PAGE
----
Hope for a reinvigorated agriculture sector
BIZLINKS - Rey Gamboa (The Philippine Star) - January 17, 2019 - 12:00am

There could be hope for the country’s agriculture sector if we can take the finance secretary’s yearend statement that the President will prioritize raising farm productivity and rural incomes during the rest of his six-year term, which translates to a good three years.

A good public relations campaign that comes to my mind would be seeing the President regularly visiting farms and personally introducing new techniques and ways of farming that would raise the consciousness of our dwindling number of farmers and give them hope.

Of course, all this would have to be supported by solid work from our government workers and officials in the agriculture sector, as well as truly effective laws that would support farm and fisheries development and reinvigorate the countryside.

So much work needs to be done, and the job would be half done if we see the same commitment and conviction from the President that the nation had witnessed since he assumed office in 2016, like a war on poverty after the war against drugs.

So where should the government start in resuscitating the agricultural sector from which about 30 percent of the population depends for its livelihood? How do we rescue what was once a major contributor to the country’s productivity, but has now been emaciated to just bringing in nine percent of economic output?

Believing in people

Eleven million Filipinos are directly employed in the agriculture sector – rice, vegetable and fruit farmers, fishermen, livestock raisers, and all the people who bring the goodies from their original source to our tables.

This food network could benefit a lot from a major heave-ho focused on improving efficiency. But it will need a lot of patience because, it’s true, introducing change is not the easiest job – even for the most devoted change agent.

But believing that this army of 11 million people in the agri sector can change to make their lives more productive gives off a certain magic. It has always amazed me that Filipinos, even those who belong to the poorest of the poor, take to technology like ducks to water.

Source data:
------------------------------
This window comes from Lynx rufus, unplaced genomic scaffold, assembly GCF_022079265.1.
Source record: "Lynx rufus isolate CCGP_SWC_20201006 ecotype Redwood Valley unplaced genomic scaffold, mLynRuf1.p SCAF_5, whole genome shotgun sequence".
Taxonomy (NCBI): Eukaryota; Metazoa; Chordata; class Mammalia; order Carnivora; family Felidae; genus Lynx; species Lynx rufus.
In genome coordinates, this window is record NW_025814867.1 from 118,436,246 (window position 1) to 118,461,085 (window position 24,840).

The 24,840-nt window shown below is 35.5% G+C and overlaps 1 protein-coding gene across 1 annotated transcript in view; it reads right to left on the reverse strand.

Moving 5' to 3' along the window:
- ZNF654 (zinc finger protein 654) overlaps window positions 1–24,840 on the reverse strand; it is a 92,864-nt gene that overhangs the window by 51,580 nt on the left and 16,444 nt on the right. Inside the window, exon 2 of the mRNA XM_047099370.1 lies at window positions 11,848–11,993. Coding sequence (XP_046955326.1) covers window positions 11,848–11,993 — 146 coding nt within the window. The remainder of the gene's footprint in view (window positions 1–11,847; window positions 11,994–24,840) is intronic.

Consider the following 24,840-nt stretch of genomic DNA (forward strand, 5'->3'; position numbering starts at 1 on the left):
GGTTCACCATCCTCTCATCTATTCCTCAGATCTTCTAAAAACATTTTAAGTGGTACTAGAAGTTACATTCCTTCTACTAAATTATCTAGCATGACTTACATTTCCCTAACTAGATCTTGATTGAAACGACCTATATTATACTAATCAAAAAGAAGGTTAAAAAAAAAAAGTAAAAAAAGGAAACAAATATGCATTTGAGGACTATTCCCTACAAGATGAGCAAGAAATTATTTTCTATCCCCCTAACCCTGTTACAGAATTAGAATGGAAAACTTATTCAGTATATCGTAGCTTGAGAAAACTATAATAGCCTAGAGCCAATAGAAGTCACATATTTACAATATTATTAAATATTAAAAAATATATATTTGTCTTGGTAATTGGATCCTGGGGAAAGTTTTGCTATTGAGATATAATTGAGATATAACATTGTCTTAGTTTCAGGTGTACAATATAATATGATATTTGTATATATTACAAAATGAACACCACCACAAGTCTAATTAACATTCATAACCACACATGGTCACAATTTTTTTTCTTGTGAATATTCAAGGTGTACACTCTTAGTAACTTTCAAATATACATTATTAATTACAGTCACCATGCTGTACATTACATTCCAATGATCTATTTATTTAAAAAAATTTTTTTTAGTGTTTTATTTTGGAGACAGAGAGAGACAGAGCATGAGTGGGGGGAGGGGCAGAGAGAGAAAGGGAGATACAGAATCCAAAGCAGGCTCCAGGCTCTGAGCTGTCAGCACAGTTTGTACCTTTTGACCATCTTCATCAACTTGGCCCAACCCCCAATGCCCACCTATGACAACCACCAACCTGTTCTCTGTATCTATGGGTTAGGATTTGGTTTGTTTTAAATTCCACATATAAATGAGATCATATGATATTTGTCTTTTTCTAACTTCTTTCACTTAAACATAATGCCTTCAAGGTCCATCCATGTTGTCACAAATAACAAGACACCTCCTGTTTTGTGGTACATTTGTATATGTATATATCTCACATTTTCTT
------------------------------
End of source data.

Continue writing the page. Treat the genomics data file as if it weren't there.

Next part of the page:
Just as every Juan has learned to use a mobile phone to text, and to navigate a smartphone and Facebook or any of those popular social media apps, our farmers, fishermen, and livestock raisers can learn to incorporate technology that will improve their productivity.

The trick now is to make sure that every government personnel involved in the agri sector will truly be vibrant change agents that will inspire their wards to transform the way they work, and in the process, improve their lives.

This kind of movement is necessary to achieve that much-talked about inclusiveness in this country of 105 million people where more than 50 percent are still considered belonging to the poverty level.

A ‘little’ more help

Of course, aside from our indefatigable core of change agents who should never get tired or give up, the necessary hardware has to be delivered. This includes the feeder roads that will link farms to markets, cold storages, farm implements, and all the gizmos that the agriculture sector needs for increased yields at lower input costs.

Let’s not forget the irrigation network that will bring precious water to make produce grow. This is integral to rice, vegetable and fruit farms, and fishponds – and the country’s food self-sufficiency.

It’s time to talk about mechanization of farms – using tillers, threshers, dryers, and all those machines and equipment that will help boost farm productivity and income while at the same time maximizing the use of precious agriculture land.

There must be a new regime that would encourage banks to invest in the agriculture ventures of small landowners. Our farm workers will need the money to buy the tools they should be using in their fields.

Being a country exposed to typhoons and other natural disasters, mitigation is the key to proofing the agri sector from losses, or at least minimizing the damage that a big storm or tidal wave can inflict. This should include a working insurance system where those who suffer losses can be compensated quickly, not after a year.

Total rethink

Just as important would be our lawmakers’ role. Let’s accept the fact that the land reform law that was supposed to emancipate our farmers stinks, and that after decades, has only discouraged farmers’ children to rely on the land for their future livelihood.

A procession of badly crafted laws for the agricultural sector has, unfortunately, only led to the continuing decrease in the contribution of farms and fisheries to the gross domestic productivity, now at less than nine percent of total economic activity.

It is also time to revisit the restrictive concept of land ownership for foreign investors willing to go into agriculture. The experience of other countries that do not restrict foreign companies from owning land tells us that this is not the same as selling the country.

Finally, we must believe that food self-sufficiency is the key to maintaining domestic harmony. Particularly with rice, importation must be seem as a stop-gap measure to be resorted to only during times of crisis.

We have had numerous lessons in the past that have taught us that rice is too precious a commodity to be left to the discretion of countries that also regard it as a staple food for their people, and will not have any qualms cutting off exports when their food security is at stake.

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Should you wish to share any insights, write me at Link Edge, 25th Floor, 139 Corporate Center, Valero Street, Salcedo Village, 1227 Makati City. Or e-mail me at reydgamboa@yahoo.com. For a compilation of previous articles, visit www.BizlinksPhilippines.net.

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